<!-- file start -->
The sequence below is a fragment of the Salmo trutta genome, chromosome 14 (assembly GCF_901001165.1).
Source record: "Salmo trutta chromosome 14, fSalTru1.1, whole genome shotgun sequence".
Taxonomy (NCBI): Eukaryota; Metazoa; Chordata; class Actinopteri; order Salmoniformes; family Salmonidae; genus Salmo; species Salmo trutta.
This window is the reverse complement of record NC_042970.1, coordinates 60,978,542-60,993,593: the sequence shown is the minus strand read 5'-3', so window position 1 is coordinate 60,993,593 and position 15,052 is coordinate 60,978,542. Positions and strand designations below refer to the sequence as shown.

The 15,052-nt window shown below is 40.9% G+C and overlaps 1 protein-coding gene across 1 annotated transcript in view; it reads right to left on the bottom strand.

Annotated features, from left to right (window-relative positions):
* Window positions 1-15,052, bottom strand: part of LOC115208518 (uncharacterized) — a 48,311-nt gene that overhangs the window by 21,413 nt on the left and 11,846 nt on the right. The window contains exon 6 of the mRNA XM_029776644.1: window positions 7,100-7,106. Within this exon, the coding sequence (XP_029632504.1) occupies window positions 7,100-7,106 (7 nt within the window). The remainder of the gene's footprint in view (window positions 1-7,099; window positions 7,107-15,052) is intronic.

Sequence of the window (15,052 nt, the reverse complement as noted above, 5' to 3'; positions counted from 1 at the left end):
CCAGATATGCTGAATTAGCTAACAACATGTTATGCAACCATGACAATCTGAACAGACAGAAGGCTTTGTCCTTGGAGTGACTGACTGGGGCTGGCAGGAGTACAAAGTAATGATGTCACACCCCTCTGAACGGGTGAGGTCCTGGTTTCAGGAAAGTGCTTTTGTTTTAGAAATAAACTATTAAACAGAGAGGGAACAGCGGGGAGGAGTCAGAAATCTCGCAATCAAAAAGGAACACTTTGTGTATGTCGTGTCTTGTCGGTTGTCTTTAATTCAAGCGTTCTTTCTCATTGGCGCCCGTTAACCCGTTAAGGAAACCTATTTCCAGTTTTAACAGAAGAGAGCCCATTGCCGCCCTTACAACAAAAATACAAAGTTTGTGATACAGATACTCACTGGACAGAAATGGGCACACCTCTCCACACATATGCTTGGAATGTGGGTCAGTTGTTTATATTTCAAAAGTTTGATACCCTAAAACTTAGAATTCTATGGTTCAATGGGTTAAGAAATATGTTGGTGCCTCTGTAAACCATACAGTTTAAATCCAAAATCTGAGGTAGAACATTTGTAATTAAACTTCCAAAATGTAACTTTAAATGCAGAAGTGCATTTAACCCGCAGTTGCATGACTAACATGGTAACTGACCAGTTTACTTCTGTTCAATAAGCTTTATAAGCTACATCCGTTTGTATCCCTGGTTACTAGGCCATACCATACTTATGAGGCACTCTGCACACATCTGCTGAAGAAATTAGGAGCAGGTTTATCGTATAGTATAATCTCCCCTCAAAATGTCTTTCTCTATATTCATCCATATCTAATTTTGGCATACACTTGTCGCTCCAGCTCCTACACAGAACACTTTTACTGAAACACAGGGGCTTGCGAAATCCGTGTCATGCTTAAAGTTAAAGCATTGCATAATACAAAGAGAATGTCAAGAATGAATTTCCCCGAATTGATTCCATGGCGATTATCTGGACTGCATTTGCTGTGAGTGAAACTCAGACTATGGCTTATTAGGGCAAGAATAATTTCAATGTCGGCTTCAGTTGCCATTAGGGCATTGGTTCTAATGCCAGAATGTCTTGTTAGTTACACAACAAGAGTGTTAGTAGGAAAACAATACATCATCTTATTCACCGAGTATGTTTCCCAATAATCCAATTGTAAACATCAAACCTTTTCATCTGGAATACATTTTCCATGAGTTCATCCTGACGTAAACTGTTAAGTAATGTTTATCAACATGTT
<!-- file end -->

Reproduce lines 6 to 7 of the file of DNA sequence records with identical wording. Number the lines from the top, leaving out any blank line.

Annotated features, from left to right (window-relative positions):
* Window positions 1-15,052, bottom strand: part of LOC115208518 (uncharacterized) — a 48,311-nt gene that overhangs the window by 21,413 nt on the left and 11,846 nt on the right. The window contains exon 6 of the mRNA XM_029776644.1: window positions 7,100-7,106. Within this exon, the coding sequence (XP_029632504.1) occupies window positions 7,100-7,106 (7 nt within the window). The remainder of the gene's footprint in view (window positions 1-7,099; window positions 7,107-15,052) is intronic.